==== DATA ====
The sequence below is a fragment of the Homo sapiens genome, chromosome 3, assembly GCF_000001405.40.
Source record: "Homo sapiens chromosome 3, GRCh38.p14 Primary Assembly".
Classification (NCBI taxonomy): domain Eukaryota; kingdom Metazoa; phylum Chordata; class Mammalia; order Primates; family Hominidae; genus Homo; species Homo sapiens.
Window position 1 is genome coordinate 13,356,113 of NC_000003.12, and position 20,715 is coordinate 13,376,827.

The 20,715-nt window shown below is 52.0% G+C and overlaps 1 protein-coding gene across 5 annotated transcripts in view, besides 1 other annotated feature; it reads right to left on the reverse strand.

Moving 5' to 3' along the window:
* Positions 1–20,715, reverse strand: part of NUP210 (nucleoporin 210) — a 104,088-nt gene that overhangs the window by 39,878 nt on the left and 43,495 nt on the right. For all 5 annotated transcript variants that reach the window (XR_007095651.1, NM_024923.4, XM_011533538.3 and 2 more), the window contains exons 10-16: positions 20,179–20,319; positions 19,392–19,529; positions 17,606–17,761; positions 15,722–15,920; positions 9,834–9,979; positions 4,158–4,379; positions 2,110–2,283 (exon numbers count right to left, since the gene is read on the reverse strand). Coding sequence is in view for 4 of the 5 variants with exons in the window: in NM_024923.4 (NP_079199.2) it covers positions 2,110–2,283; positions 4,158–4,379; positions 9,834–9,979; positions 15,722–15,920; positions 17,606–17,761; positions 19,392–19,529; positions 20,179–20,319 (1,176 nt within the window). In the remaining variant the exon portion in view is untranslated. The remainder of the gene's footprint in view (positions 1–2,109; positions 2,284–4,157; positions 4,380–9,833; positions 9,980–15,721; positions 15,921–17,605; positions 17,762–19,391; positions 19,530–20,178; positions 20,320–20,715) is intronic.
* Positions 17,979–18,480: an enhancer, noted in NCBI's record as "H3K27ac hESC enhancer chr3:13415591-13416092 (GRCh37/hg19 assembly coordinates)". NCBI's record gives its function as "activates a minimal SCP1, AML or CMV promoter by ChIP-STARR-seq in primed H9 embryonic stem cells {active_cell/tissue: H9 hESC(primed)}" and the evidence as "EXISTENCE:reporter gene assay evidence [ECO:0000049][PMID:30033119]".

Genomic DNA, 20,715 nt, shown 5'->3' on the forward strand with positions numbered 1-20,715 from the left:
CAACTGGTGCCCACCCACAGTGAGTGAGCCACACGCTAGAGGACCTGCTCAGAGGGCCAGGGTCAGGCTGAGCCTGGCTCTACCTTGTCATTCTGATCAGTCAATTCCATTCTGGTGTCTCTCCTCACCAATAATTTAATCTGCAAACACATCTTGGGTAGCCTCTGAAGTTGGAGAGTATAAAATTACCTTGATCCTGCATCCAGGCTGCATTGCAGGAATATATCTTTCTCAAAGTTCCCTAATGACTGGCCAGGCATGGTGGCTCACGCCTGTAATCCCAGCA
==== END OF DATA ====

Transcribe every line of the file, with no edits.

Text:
The sequence below is a fragment of the Homo sapiens genome, chromosome 3, assembly GCF_000001405.40.
Source record: "Homo sapiens chromosome 3, GRCh38.p14 Primary Assembly".
Classification (NCBI taxonomy): domain Eukaryota; kingdom Metazoa; phylum Chordata; class Mammalia; order Primates; family Hominidae; genus Homo; species Homo sapiens.
Window position 1 is genome coordinate 13,356,113 of NC_000003.12, and position 20,715 is coordinate 13,376,827.

The 20,715-nt window shown below is 52.0% G+C and overlaps 1 protein-coding gene across 5 annotated transcripts in view, besides 1 other annotated feature; it reads right to left on the reverse strand.

Moving 5' to 3' along the window:
* Positions 1–20,715, reverse strand: part of NUP210 (nucleoporin 210) — a 104,088-nt gene that overhangs the window by 39,878 nt on the left and 43,495 nt on the right. For all 5 annotated transcript variants that reach the window (XR_007095651.1, NM_024923.4, XM_011533538.3 and 2 more), the window contains exons 10-16: positions 20,179–20,319; positions 19,392–19,529; positions 17,606–17,761; positions 15,722–15,920; positions 9,834–9,979; positions 4,158–4,379; positions 2,110–2,283 (exon numbers count right to left, since the gene is read on the reverse strand). Coding sequence is in view for 4 of the 5 variants with exons in the window: in NM_024923.4 (NP_079199.2) it covers positions 2,110–2,283; positions 4,158–4,379; positions 9,834–9,979; positions 15,722–15,920; positions 17,606–17,761; positions 19,392–19,529; positions 20,179–20,319 (1,176 nt within the window). In the remaining variant the exon portion in view is untranslated. The remainder of the gene's footprint in view (positions 1–2,109; positions 2,284–4,157; positions 4,380–9,833; positions 9,980–15,721; positions 15,921–17,605; positions 17,762–19,391; positions 19,530–20,178; positions 20,320–20,715) is intronic.
* Positions 17,979–18,480: an enhancer, noted in NCBI's record as "H3K27ac hESC enhancer chr3:13415591-13416092 (GRCh37/hg19 assembly coordinates)". NCBI's record gives its function as "activates a minimal SCP1, AML or CMV promoter by ChIP-STARR-seq in primed H9 embryonic stem cells {active_cell/tissue: H9 hESC(primed)}" and the evidence as "EXISTENCE:reporter gene assay evidence [ECO:0000049][PMID:30033119]".

Genomic DNA, 20,715 nt, shown 5'->3' on the forward strand with positions numbered 1-20,715 from the left:
CAACTGGTGCCCACCCACAGTGAGTGAGCCACACGCTAGAGGACCTGCTCAGAGGGCCAGGGTCAGGCTGAGCCTGGCTCTACCTTGTCATTCTGATCAGTCAATTCCATTCTGGTGTCTCTCCTCACCAATAATTTAATCTGCAAACACATCTTGGGTAGCCTCTGAAGTTGGAGAGTATAAAATTACCTTGATCCTGCATCCAGGCTGCATTGCAGGAATATATCTTTCTCAAAGTTCCCTAATGACTGGCCAGGCATGGTGGCTCACGCCTGTAATCCCAGCA